Yes, my ageing hand DOES have (seemingly) unique properties, ones that match the “unique” 3D properties of the Turin Shroud (TS).
(OK, my hand and the TS can’t both be unique, so let’s qualify by saying my hand and the Turin Shroud must now be considered ‘co-unique’. Others reading this seditious nonsense are invited to do the following experiment to see if they too get the same result as mine.
Here’s what you newcomers have to do, in pictures.
First, get some dark-coloured fabric. I used a pair of old jeans. Then sit a supply of tap water alongside. Do when the rest of the family is out of the house to be spared worried inquisitions.
Then immerse one’s hand in the water:
Then press palm down onto the dark fabric:
Then remove hand to view dark imprint:
It’s obviously an imprint, right, not a painting. The non-imprinted parts are the giveaway, to say nothing of lack of detail, depth, form etc: they tell one immediately that it’s an imprint, not a painting (Charles Freeman and others, still living, please note).
Optionally. one can wet the back of the hand and try imprinting that too alongside, as shown above, though it’s not as easy as simply pressing the palm down (having to turn the wrist etc).
Now download ImageJ (3D-rendering) software onto one’s laptop, as I did some 5 years ago (successfully) while having difficulty doing so onto a new Windows 10 computer (which tries to get me to sign up to a WinZip “free trial”, “limited period” etc etc.).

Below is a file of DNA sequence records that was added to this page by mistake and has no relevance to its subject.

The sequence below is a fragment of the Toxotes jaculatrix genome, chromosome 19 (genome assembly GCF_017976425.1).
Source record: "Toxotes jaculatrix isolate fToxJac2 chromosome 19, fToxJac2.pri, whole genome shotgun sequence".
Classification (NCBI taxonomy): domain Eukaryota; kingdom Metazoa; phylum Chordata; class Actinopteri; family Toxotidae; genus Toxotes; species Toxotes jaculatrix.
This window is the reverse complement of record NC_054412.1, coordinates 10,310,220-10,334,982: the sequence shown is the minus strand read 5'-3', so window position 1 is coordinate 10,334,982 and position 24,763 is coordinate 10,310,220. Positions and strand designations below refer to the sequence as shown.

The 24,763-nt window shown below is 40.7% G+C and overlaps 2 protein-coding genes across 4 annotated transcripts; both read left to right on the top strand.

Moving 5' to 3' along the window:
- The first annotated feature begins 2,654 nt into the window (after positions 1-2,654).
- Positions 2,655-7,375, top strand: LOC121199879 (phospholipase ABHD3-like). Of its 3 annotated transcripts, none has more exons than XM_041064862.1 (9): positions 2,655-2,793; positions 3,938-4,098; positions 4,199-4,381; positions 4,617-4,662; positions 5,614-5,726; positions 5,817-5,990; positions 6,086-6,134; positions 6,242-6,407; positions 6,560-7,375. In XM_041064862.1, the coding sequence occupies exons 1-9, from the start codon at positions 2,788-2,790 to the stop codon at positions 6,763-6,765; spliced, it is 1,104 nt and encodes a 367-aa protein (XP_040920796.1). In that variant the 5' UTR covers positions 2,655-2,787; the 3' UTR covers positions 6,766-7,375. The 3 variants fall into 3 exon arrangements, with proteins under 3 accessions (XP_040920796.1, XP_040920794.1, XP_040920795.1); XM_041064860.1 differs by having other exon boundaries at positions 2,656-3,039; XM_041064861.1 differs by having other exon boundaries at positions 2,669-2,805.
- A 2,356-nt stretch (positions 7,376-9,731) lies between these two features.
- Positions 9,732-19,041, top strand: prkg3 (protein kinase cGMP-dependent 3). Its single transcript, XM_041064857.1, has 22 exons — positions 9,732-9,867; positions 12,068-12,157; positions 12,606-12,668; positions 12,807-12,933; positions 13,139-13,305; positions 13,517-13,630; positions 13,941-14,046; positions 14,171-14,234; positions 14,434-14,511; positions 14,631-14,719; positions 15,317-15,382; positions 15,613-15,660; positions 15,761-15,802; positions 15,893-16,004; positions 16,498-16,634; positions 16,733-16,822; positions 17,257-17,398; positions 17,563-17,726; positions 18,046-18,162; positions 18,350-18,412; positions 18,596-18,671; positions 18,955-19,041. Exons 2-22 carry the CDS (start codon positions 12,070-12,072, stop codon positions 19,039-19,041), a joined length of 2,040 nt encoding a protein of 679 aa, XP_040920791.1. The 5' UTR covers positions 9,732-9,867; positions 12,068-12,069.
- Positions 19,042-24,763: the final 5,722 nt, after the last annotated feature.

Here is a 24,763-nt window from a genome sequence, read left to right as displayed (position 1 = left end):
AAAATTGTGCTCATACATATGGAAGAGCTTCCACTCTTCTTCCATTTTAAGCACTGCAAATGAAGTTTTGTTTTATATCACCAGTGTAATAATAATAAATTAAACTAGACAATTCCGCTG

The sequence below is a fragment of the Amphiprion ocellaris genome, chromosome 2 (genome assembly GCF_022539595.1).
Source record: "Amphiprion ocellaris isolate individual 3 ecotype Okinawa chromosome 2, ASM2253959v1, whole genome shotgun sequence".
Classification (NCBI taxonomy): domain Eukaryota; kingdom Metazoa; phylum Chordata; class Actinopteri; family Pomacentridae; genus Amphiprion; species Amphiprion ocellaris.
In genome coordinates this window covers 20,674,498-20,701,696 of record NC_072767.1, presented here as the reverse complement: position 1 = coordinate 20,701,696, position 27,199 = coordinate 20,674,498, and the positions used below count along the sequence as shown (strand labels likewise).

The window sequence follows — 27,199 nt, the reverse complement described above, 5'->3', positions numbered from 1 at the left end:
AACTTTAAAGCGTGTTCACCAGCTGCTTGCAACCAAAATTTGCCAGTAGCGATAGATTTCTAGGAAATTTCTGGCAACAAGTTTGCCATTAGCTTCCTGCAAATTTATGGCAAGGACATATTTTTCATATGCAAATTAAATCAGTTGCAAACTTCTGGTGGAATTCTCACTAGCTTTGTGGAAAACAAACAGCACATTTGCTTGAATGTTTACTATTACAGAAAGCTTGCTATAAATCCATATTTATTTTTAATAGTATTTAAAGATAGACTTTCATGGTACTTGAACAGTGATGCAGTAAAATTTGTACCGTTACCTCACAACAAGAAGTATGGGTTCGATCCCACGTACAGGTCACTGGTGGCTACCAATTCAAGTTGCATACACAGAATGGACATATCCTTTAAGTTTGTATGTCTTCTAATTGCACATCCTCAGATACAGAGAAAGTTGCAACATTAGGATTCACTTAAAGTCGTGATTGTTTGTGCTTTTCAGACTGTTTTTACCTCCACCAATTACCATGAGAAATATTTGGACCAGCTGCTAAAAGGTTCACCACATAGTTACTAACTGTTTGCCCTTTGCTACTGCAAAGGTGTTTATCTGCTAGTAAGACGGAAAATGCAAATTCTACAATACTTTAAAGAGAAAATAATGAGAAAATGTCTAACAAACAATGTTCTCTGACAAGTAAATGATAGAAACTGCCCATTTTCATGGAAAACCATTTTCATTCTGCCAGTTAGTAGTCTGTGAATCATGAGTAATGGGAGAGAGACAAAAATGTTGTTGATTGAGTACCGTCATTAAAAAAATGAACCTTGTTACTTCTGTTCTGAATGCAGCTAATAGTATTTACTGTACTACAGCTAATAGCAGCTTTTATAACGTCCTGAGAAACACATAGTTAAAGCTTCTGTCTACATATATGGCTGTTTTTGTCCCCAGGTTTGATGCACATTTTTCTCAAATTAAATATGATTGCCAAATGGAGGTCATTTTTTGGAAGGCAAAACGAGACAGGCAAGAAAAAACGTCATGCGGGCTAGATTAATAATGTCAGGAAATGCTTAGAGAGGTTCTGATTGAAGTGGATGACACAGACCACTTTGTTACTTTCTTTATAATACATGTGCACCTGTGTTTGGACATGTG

First, upload your ‘as is’ image of your hands into the 3D section of the software (not especially easy to find if a newcome , details later).
Here’s what you see using what I call, ‘minimalist’ settings, visible on the surrounding frame:
So, with the simplest of imprinting medium (plain water from a tap ) one gets apparent (entirely IT-created) 3D images from one’s hand, both palm side down, or back of hand.
Decoding of “encoded 3D information” from one’s hand, as claimed for the Turin Shroud body image?
Nope. It’s the IT photo-editing software that does the 3D imaging, correction VIRTUAL 3D imaging, not, repeat NOT, the 3D subject itself (unless able amazingly to survive flooding with water!).
More to follow shortly (like response in ImageJ of the Secondo Pia-style tone-reversed ‘negative’ images – and much else besides. It really needs saying – time and time again – if only to counter the steady unending stream of sindonological misinformation, most recently from one paper in particular, as yet abstract only, from the Stateside Pasco, Wa, International Shroud Conference, July 19-22, 2017 ) to the effect that the Shroud body image has unique ‘encoded’ distance information, responsible for it’s so-called “3D properties”.